In years past, the Oakland Athletics have usually been reluctant to sign some of their most talented players to respectable contracts. This trend, however, needs to stop. In 2011, the Oakland A’s should have a pretty decent amount of spending money, as Eric Chavez ($12.5 million this season), and Ben Sheets ($10 million this season) will likely no longer be in Oakland.
This gives the A’s the chance to retain one of their most talented and brightest young players, Kurt Suzuki. Suzuki, who led the A’s last season with 88 RBIs, leads the team in home runs this season, with 10. On the year, Suzuki is batting .264/.318/.453 with 10 homers and 32 RBIs. In the month of June, Suzuki is batting .295/.319/.534 with 6 homers and 14 RBIs—a clear indication that he’s beginning to heat up.
Rewind to last season, where Suzuki hit 13 of his 15 home runs in months that followed May. It appears that Suzuki is continuing that summer-trend, and that is definitely good news for an Oakland offense that has been outscored by it’s opponents, 312-323.
So, it goes without question that Suzuki is one of the reasons why Oakland still has a small chance to regain some lost ground in the AL West. That’s why its pertinent for Oakland to sign Suzuki to a multi-year deal this season, or offseason. Many teams, including the Boston Red Sox, are said to have Suzuki on their radars for this offseason.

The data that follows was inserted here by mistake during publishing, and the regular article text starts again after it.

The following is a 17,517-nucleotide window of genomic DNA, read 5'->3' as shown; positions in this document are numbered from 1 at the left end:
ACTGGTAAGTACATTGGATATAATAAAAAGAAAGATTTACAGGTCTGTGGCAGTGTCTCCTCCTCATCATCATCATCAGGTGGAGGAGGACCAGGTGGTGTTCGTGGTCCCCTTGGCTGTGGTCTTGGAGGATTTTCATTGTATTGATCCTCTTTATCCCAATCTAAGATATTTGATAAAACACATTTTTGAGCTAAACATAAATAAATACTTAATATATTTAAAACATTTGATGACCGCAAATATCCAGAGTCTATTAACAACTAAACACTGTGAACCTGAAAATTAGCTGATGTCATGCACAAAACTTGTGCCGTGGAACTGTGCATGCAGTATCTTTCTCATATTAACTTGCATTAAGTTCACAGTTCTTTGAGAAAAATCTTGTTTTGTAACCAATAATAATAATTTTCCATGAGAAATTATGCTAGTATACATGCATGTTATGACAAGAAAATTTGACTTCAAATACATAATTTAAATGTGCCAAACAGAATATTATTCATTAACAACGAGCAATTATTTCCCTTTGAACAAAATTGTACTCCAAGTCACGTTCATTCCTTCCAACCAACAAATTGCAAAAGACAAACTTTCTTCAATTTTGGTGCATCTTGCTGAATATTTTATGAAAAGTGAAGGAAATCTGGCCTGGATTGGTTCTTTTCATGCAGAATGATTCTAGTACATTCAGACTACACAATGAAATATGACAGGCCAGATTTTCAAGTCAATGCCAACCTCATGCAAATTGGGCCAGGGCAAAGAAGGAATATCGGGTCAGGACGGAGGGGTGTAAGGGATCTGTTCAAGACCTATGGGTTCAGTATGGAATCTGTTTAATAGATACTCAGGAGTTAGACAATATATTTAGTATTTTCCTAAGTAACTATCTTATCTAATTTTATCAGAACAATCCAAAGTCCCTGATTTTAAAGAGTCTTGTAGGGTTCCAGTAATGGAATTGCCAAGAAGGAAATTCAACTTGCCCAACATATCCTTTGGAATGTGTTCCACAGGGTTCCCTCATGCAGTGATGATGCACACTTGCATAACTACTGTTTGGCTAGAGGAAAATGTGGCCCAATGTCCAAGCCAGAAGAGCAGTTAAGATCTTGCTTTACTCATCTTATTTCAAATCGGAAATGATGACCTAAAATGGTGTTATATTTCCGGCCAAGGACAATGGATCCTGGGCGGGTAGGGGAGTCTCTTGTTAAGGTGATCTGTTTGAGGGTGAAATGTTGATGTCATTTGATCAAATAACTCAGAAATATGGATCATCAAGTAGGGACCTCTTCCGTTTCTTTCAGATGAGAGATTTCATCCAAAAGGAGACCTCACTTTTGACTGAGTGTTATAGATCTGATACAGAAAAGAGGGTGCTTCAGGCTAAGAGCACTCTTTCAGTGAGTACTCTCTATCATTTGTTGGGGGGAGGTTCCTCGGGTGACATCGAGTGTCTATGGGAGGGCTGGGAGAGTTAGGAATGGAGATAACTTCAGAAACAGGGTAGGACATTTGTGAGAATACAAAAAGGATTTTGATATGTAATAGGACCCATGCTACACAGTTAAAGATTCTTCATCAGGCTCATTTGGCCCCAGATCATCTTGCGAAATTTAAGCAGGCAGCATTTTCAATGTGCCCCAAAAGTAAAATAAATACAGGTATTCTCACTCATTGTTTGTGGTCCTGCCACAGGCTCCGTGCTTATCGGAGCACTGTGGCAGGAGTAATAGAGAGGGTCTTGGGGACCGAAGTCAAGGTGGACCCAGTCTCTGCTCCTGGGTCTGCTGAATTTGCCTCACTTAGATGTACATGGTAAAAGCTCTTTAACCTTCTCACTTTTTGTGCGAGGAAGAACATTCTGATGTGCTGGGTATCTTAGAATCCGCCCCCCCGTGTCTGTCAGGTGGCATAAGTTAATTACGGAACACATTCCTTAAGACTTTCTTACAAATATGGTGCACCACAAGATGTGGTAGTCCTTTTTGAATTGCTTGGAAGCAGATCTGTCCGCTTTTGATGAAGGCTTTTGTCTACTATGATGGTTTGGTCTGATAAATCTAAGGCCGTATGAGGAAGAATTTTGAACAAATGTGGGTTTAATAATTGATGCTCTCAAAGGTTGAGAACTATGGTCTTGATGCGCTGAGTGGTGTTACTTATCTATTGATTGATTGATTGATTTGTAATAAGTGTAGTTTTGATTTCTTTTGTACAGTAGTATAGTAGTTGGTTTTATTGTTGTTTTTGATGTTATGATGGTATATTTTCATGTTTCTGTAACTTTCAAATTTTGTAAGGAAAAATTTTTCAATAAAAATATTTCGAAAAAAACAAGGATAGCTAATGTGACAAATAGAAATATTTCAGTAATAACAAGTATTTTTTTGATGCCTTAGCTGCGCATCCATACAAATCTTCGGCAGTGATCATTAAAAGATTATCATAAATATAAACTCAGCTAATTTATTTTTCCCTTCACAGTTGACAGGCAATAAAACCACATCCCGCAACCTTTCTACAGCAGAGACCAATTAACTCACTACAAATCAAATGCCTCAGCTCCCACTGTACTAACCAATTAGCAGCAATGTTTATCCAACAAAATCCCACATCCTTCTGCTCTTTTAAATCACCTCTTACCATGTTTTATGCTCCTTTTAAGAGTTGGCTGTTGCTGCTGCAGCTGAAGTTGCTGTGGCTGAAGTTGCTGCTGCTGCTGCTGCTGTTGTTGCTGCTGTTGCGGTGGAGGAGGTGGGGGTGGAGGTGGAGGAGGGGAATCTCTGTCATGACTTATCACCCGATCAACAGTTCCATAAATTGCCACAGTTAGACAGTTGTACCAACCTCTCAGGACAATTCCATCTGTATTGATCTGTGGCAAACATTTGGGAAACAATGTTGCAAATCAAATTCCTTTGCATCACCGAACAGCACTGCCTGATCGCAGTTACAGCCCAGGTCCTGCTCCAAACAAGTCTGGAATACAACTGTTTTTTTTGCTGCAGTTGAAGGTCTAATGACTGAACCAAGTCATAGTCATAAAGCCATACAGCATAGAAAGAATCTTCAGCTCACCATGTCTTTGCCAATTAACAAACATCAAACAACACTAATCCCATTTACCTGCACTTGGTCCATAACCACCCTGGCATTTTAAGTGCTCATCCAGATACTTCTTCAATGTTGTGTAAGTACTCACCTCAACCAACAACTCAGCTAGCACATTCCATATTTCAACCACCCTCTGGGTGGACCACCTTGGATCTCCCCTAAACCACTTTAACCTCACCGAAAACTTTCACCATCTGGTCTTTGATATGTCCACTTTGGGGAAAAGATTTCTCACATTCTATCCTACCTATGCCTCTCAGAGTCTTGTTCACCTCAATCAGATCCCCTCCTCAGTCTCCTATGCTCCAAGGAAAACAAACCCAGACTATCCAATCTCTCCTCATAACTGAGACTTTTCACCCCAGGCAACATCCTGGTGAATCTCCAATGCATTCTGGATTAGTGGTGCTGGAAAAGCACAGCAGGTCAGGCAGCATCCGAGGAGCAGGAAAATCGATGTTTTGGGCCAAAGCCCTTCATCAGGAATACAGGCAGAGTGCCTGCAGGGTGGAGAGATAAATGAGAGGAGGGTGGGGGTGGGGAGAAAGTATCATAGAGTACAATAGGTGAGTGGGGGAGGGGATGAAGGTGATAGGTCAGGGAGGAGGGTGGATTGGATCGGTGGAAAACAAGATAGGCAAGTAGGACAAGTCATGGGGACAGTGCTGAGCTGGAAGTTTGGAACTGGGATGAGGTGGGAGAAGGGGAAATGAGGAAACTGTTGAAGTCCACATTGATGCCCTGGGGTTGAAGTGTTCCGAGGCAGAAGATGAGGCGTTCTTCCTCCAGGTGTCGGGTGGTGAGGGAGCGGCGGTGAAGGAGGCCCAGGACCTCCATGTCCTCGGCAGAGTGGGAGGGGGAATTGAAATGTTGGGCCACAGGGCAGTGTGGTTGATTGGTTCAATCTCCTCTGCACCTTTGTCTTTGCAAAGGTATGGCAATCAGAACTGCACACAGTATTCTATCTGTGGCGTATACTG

And why shouldn’t they? He’s clearly one of the more talented young catchers in the game today. The CSUF product, who has seven (yes, seven) more homers than the mighty Joe Mauer (and just two fewer RBIs), is really coming into his own. Not only does he provide significant production on the offensive side of things, but he has handled a young Oakland rotation quite well this season.
The A’s will need to get on the ball and try and lock up Suzuki as quickly as they can. A’s GM, Billy Beane, who has made a couple of shrewd deals this year, will need to get back on track and lock up a fan favorite in Suzuki. This season, Beane’s $15-plus million shopping spree (most notably, Ben Sheets and Coco Crisp), has looked below-average at best. Sheets hasn’t panned out, but that was not unexpected—since he hadn’t played in a single game since 2008. And Crisp, well, who knows how much longer will his body hold up?
Right now, the A’s need to start locking up some of their prime talent. Brett Anderson was first. Will Suzuki follow suit?
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